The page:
As a final note: check out these finches playing the guitar.
I’m trying to get a handle on who lives in my garden. The mammals are easy: three primates as permanent residents, and transient squirrels, rats, raccoons and domestic cats. What interests me are the birds, insects, arachnids and other invertebrates (I’ve never observed any reptiles or amphibians – but some would be welcome such as garter snakes and tree frogs).
The arrival of spring means I must ready my garden beds for planting. To that end, I’ve been spending a lot of time on my hands and knees weeding. Being that close to the ground makes it easy to spot the slugs, worms, millipedes and grubs hiding in the soil. Slugs get fed to the hens. Worms and millipedes get a free pass as their presence is beneficial.
It’s the grubs I wonder about. Will they grow into a beneficial insect or one that will munch on my veggies? The picture shows a grub I’ve been finding a lot of lately. They are big, some the diameter of my pinky, and plentiful. I collected the three in the photo a few days ago and sent them to be identified. I don’t want to make the mistake of decimating the young of a carnivore that would hunt down the bugs eating my plants. Consider the fire-engine red, included-in-every-child’s-garden-book ladybug – it’s larvae looks like the inspiration for the mind-control-insect Kahn put into Chekov’s ear in the original ‘Wrath of Kahn‘.
My hope was the grubs were European Ground Beetles (Carabus nemoralis) – an beneficial and pretty beetle I often see in the garden. But they weren’t. The grubs are caterpillars of the Large Yellow Underwing (Noctua pronuba), a moth with yellow wings as its name implies. This moth eats plants, so the caterpillars went to the hens.
As a tangent: both the European Ground Beetle and the Large Yellow Underwing are European invaders to the area. The beetle likely hitched a ride in the ballast of early ships from Europe, while the moth was released, by accident, in Nova Scotia in 1979.
Thanks to my husband for taking both these great pictures.
It all started with a beer – not just any beer, but the first one I had after my pregnancy-induced beer drought. My daughter had arrived safe and sound into the world so my husband and I celebrated with a licorice stout. At the time, I thought it was an odd sounding combination, so risking a potentially weird taste, I took a sip. The stout turned out to be tasty goodness, if you like a dark beer like I do. Since then I’ve enjoyed a few pints of the brew and it has turned into my husband’s favourite.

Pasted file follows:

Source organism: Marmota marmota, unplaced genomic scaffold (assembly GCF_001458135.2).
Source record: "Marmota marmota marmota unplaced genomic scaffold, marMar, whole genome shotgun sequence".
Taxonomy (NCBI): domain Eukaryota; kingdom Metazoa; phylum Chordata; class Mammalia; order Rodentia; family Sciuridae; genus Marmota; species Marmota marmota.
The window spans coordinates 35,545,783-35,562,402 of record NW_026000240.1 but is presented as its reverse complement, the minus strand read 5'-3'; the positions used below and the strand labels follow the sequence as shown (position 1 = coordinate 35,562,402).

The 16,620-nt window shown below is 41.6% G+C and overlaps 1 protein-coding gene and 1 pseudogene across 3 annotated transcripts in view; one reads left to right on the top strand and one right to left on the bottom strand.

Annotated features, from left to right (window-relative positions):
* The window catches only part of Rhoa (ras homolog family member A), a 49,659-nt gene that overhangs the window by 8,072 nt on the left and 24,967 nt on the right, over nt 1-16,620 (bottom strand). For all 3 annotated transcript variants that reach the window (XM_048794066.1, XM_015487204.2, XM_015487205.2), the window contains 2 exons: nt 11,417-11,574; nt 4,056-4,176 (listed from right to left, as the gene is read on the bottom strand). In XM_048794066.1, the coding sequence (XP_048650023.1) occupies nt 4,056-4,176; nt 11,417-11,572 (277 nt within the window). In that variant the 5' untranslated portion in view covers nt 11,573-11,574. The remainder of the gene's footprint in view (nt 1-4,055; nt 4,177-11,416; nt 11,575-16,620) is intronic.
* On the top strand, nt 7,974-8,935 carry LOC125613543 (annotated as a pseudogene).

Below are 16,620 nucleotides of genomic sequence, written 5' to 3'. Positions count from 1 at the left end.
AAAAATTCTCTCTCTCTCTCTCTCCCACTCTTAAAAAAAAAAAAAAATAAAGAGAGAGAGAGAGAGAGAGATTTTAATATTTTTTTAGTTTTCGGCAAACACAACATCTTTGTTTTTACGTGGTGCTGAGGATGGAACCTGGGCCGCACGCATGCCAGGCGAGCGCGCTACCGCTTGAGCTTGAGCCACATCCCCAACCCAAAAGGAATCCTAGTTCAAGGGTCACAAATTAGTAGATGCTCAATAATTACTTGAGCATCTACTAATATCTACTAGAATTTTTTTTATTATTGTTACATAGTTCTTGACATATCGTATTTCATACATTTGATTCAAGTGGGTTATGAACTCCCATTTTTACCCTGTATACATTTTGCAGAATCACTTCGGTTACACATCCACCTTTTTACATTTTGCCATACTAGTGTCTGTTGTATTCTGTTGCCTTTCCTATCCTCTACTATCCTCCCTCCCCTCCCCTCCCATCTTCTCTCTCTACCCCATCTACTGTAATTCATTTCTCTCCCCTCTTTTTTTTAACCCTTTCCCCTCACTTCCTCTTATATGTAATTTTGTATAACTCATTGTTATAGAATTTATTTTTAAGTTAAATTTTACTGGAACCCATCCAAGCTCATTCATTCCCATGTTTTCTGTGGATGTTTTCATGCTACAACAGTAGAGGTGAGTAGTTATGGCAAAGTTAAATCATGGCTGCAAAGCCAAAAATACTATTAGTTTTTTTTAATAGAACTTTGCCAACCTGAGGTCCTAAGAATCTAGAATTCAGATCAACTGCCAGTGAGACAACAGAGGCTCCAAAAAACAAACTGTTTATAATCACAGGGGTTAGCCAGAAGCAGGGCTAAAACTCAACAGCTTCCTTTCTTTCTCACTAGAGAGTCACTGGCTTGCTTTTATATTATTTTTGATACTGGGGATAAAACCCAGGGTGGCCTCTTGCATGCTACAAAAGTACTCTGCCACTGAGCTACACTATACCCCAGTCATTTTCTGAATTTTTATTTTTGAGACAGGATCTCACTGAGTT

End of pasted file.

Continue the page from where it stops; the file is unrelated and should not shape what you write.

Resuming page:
We’ve talked of brewing our own licorice beer, so in the spirit of planning ahead I was delighted when I noticed a listing of licorice seeds tucked between lespedeza (I have no idea what that is) and lily-of-the-valley in a seed catalogue. Their licorice (Glycyrrhiza glabra) was described as, “The source of most commercial licorice used in the making of candy, liquor and as a sweetener for herb tea. Extracts flavour tobacco, beer, soft drinks and pharmaceutical products.” It sounded like the right plant, so I ordered a packet of seeds.
Licorice is a legume – I’m always fascinated by the number of plants that turn out to be legumes beyond peas and beans. For example: clover, fenugreek, and lupines are all legumes. Native to Europe and Asia, licorice has a long history as a culinary flavouring. It’s latin name ‘Glycyrrhiza’ originates from a Greek word meaning ‘sweet root’. And it was not only the Greeks using licorice; ancient Egyptians, Hindus, Chinese and no doubt others used it in teas, alcoholic mixes, medicine and candy. According to two different herb tea books, licorice is also a natural sweetener and capable of curing all sorts of things, from asthma to indigestion.
I have a recipe for my licorice stout. Recently, in a happy on-line book ordering accident, I received a book of beer recipes instead of the gardening book I had ordered. Their advice for using licorice root is to boil it up with the wort. As well as a flavour for alcoholic beer, licorice is one of the roots used to make root beer. Perhaps I’ll add a few batches of root beer to my licorice plan as recipes from scratch are easy to find on line (like this one and this one). My brewmaster friend has said she is up for guiding me through making both the alcoholic and no-alcoholic licorice beers.
Late February, the seeds were planted in my makeshift aquarium-plant-starter and have sprouted. It turns out, licorice grows into a small bush that likes well drained soil. I have the perfect place in one of my raised beds once the garlic is harvested.
Unfortunately, my licorice harvest is a long way away. Assuming, the two-leaved sprouts grow into proper plants, they’ll have to make it through the winter as I’m on the northern edge of what they can tolerate. I expect I’ll need to cover them late fall. With luck, in about three years, I’ll be able to harvest and dry the roots. In the mean time, I might order some licorice root to practice making the brews so I will have perfected my brewing techniques before using my home-grown licorice.